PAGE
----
02 SES 03 B, Transitions: VET Skills and Competencies
For many years competency-based assessment has been recognized as a promising strategy for the development of assessment tools and systems in VET (Wolf, 2002). It favours the use of performance methods to so called “objective” tests (standardized scoring) – the argument being that the former give higher priority to occupational validity compared with curricular validity. However there is little consensus among VET-researchers about the type of procedures that will accord with such an objective (Becker et al, 2010). Given such a framework, a number of strategies have been taken by researchers to propose and design new type of assessment tools. Most of them could be subsumed under the category “assessment for learning” but initiatives have also been taken to develop instruments for large-scale assessment and international comparative studies of competence in VET. In this paper we will discuss to what extent equivalence can be established in these projects. We will provide data from the feasibility study PISA-VET or VET-LSA (Baethge et al., 2009) and the project KOMET (Rauner et al, 2009) both coordinated by German universities. Our focus here is on the construction of tasks and their theoretical and methodological foundation.
In research on measurement across cultures, a number of biases are listed as methodological and practical challenges when constructing instruments for valid international comparisons (Van de Vijver & Leung, 1997). Given that equivalence is the inverse of bias, we could distinguish between different types of equivalences (Church, 2010). Conceptual equivalence is referring to variation in the definition of a construct like competence. Linguistic equivalence is about the accuracy of instrument translations whereas instrument equivalence refers to degree of familiarity with item formats. Sample equivalence is crucial but often difficult to achieve. Administrative equivalence favours provisions for the standardisation of the test situation etc. Item equivalence could here be the opposite of differential item functioning (DIF) which occurs when individuals at about the same level of performance make an unexpected solution to an item possibly due to cultural norms or translation biases. This typology has mainly been used in cross-cultural research on attitudes and with questionnaires as favourite instrument. Since our theoretical and methodological framing differs somewhat from this main track, we will use the distinctions above less rigorously. We will also add that rater equivalence is not often addressed in the psychometric literature mainly since rating is automatic or semi-automatic but has to be seriously considered when ratings involve the use of professional judgment to assess realistic complex tasks.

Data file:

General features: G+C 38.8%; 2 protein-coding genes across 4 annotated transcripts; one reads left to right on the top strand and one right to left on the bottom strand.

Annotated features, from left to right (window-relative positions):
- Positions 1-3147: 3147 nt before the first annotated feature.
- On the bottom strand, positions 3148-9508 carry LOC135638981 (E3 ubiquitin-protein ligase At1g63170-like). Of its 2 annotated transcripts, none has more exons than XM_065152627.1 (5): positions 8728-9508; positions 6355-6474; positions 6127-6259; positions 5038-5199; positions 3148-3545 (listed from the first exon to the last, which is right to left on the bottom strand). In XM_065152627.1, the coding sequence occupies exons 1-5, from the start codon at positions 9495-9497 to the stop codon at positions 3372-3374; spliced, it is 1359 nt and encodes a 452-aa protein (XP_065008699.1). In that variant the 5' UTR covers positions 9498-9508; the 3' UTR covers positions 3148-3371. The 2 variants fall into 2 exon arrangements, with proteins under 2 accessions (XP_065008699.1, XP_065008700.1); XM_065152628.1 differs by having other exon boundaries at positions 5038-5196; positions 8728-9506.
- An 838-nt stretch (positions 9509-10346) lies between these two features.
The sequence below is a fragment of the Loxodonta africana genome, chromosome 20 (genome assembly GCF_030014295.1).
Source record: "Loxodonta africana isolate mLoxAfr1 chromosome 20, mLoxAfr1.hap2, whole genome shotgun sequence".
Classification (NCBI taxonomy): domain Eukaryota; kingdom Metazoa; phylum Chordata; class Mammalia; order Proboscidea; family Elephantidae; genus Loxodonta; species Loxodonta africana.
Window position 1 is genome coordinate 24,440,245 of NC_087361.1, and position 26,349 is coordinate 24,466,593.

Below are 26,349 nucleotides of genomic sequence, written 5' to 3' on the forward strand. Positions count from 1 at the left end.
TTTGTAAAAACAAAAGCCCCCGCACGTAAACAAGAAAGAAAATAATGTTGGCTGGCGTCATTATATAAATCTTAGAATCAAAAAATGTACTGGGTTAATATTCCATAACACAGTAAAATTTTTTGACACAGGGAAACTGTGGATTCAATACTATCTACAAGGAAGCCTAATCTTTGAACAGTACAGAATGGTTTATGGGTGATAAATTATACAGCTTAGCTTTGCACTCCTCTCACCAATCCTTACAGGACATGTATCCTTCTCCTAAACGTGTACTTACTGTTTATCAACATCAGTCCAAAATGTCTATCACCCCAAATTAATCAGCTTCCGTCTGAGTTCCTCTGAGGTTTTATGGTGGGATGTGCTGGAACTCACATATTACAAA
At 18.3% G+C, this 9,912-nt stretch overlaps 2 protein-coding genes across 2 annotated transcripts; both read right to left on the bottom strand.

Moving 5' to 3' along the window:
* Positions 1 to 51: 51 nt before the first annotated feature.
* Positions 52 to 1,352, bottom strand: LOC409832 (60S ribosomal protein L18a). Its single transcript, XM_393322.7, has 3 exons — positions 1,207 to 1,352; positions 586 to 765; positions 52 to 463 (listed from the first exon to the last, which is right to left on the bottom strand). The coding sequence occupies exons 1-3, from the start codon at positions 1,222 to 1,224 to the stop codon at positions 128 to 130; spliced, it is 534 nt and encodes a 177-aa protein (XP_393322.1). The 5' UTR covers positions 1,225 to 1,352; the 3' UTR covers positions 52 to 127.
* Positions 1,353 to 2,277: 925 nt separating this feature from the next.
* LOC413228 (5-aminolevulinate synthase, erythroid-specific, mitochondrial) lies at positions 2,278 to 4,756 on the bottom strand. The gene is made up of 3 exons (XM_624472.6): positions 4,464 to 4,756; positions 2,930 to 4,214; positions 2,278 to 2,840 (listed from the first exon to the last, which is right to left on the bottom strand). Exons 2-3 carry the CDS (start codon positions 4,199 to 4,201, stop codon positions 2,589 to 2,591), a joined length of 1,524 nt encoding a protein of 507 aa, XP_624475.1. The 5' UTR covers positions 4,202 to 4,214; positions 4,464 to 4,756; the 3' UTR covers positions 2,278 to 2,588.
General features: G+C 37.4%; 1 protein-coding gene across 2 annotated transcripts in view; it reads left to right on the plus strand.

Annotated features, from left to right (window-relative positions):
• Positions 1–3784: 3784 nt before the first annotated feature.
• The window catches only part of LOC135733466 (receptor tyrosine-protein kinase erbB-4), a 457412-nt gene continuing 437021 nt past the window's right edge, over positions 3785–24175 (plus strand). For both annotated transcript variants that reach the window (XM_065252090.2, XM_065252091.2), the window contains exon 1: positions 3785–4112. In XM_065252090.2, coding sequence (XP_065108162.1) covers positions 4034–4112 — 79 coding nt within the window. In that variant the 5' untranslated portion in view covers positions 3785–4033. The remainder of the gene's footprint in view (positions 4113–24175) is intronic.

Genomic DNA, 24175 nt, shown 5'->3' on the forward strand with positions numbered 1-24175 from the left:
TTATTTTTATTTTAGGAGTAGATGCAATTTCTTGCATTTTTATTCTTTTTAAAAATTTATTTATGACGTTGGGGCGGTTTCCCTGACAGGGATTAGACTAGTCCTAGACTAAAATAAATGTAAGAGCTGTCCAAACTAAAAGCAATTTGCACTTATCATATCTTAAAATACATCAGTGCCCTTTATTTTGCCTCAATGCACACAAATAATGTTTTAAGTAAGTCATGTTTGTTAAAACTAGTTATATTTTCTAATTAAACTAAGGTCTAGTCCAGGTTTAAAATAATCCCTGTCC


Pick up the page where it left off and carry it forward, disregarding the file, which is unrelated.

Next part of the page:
The aim VET-LSA was to identify comparable occupational profiles and learning outcomes at the end of initial VET. It also proposed guidelines for subsequent phases in the development of an assessment instrument. The item format should be a realistic task, taking place in a computer-simulated work environment. In order to strengthen the international comparison generalized descriptions of occupations and work activities were selected from the US data base O*net and then validated for their relevance to VET and national characteristics in 4 workshops with experts from 8 participating European countries. Competences defined as internal conditions for performance (domains, declarative/procedural knowledge etc) were guiding the construction of items and selection of existing scales.
Compared with the VET-LSA project that actively draws on standard work profiles and psychometric elements from different sources, the KOMET model is a construction based on theoretical perspectives and the use of “expert-trade workshops” (Becker et al.,2010). The output is authentic open task assignments for each trade and protocols for rating based on judgmental consensus and criterion-related guidance. The MECVET-project on which this paper is based, is a piloting of the KOMET-model in Norwegian VET.
Baethge, M & Arends, L (2009): Feasability Study VET-LSA. A comparative analysis of occupational profiles and VET programmes in 8 European countries – International report. Federal Ministry of Education and Research, Germany:Vocational Training Research volume 8, Bielefeld: Bertelsmann Verlag Becker, M.; Fischer, M. & Spöttl, G. (Hrsg.) (2010): Von der Arbeitsanalyse zur Diagnose beruflicher Kompetenzen: Methoden und methodologische Beiträge aus der Berufsbildungsforschung, Frankfurt am Main: Peter Lang Church, A.T. (2010) Measurement Issues in Cross-cultural Research. In Walford, G. et al. (eds) The Sage Handbook of Measurement. Los Angeles: Sage. Hovdhaugen, E., Opheim, V., Sjaastad, J. & Sweetman, R. (2013) AHELO mulighetsstudie. Oppsummering av erfaringene ved å gjennomføre OECDs AHELO mulighetsstudie i Norge (in Norwegian and summary in English). Oslo: NIFU report 11/2013. Olsen, O.J. (2009): Feasability Study VET-LSA. National report from Norway. Department of Sociology, University of Bergen, Bergen May 13th 2009 Rauner, F; Haasler, B; Heinemann, L; Grollmann, P. (2009): Messen beruflicher Kompetenzen, Band 1: Grundlagen und Konzeption des KOMET-Projektes, Berlin LIT Verlag. Rauner, F., Heinemann, L. & Maurer, A. (2011) COMET China: Implementation of learning areas: testing a competence model as a basis for test tasks and learning tasks (pilot project large-scale competence diagnostics in Beijing VET schools and VET colleges). University of Bremen: Working Paler of FG I:BB. van de Vijver, F.J. & Leung, K. (1997) Methods and data analysis for cross-cultural research. Thousand Oaks, CA: Sage. Wolf, A. (2001) Competence-based assessment. In Raven, J. & J. Stephenson (eds) Competence in the learning society. NY: Peter Lang.
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